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How Retailers Can Give Back and Change the World

Reading Time: 3 mins
By Published On: May 27, 20240 Comments

Jeremy Meltzer, CEO and Founder of i=Change shares how retailers can tell a bigger story through giving back, a movement that can start with a conversation.

Powered by i=Change, the tech platform that bridges worlds between businesses and NGOs, Australian retailers Camilla, Carla Zampatti, ModiBodi, Ginger & Smart, Bec & Bridge and 400 others have as of last week, – $1 at a time – reached $10 million raised and counting, impacting the lives of over two million people both on a global scale, and closer to home here in Australia.

Power Retail spoke to the founder and CEO of i=Change, Jeremy Meltzer to find out how retailers can tell a bigger story beyond product and promotion, how diversity can transform cultural structures both in the workplace and wider world, and how businesses fit into conversations about inequality.

Retailers, with their wide reach and influence, can have a transformative power on the lives of vulnerable communities across the globe.

“At i=Change we make it that simple for retailers to give back and to tell a bigger story beyond product and promotion, effectively moving the industry to towards product and purpose,” Jeremy told Power Retail.

I think it reflects this time when we’re not all just shopping discounts. We’ve actually pulled back from our spending and when we do spend, its often with brands that reflect our values.”

“I think we’re going to see in the next two to three years a major inflection point where unless you’re giving back, unless you’re very clear about how you’re contributing to communities and to the environment, you’re going to become irrelevant as a brand.”

This week is National Reconciliation Week, a time for all Australians to learn about shared histories, cultures, and achievements, and to explore how everyone can contribute to achieving reconciliation in Australia. 

“I think we’re starting to realise that we have so much to learn from Indigenous cultures, which in our arrogance, we haven’t stopped to learn and listen and haven’t had the humility to listen. And now my hope is, and it would seem that we are starting to simply come and meet and listen,” Jeremy told Power Retail.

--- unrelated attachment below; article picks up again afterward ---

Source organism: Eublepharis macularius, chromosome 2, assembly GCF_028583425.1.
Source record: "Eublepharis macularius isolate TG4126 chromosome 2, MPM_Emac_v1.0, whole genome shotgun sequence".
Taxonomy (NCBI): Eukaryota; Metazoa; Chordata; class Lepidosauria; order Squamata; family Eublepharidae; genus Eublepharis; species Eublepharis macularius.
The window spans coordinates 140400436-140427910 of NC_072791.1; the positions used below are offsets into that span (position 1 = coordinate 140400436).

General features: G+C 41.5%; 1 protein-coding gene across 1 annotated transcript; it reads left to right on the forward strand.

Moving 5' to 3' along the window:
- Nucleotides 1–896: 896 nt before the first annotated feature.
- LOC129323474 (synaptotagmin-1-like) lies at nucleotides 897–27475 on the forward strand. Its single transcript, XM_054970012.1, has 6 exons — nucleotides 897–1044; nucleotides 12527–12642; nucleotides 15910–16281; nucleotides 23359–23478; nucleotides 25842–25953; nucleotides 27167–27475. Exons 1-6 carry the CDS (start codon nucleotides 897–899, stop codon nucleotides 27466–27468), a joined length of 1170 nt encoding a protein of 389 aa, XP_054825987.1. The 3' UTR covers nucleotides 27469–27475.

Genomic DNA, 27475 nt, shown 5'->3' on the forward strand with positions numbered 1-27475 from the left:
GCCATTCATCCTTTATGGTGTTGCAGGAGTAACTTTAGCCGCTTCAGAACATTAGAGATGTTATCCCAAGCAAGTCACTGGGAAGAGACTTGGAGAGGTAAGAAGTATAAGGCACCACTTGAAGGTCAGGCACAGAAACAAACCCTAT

Aboriginal and Torres Strait Islander people are disproportionately and often systematically effected by inequality. i=Change are doing their part by working with retailers to run impact campaigns offering a donation option at checkout going directly to supporting First Nations people. It is partnering with the Fred Hollows Foundation to restore and treat vision loss to a community disproportionately effected, with Aboriginal and Torres Strait Islander adults three times more likely to go blind than other Australians although 90 percent of vision loss is preventable or treatable. Another notable partner is in The Australian Literacy & Numeracy Foundation, who are doing amazing work in rural and remote Australia in communities where there is up to 70 percent illiteracy.  

Contributing to achieving reconciliation can start with conversations.

“When it comes back to retail, I guess you could ladder up to all businesses. How do we start to become aware of our own unconscious bias or even our own conscious bias? How do we start to realise that increasingly diversity is great for teams? It’s great for outcomes, it’s great for mental health, it stops us living in our own little silos of thought where we all sort of confirm what we already believe rather than be challenged by new world views and understandings and effectively opening up our minds and hearts and ears to new conversations.”

A responsibility falls on retail leaders to move us forward, Jeremy says.

“We need leaders in retail and business to be courageous around making the kinds of choices that may not necessarily be comfortable or even popular, but are going to kind of move us forward. Now, the tension, of course, is between that and the driver of profitability and increasing revenue.

“The bottom line is they are  not in conflict with each other. Diversity, equity, inclusion, and ultimately reconciliation must be predicated on courage, courage to understand and recognise the past, and courage to understand that we may not necessarily be “responsible”, but we are maintaining structures that do, by design, maintain exclusion.”

About the Author: Rosalea Catterson

Rosalea is the Editor of Power Retail. With a keen interest in consumer behaviour and tech, she covers everything ecommerce and hosts the Power Retail Power Talks Podcast.

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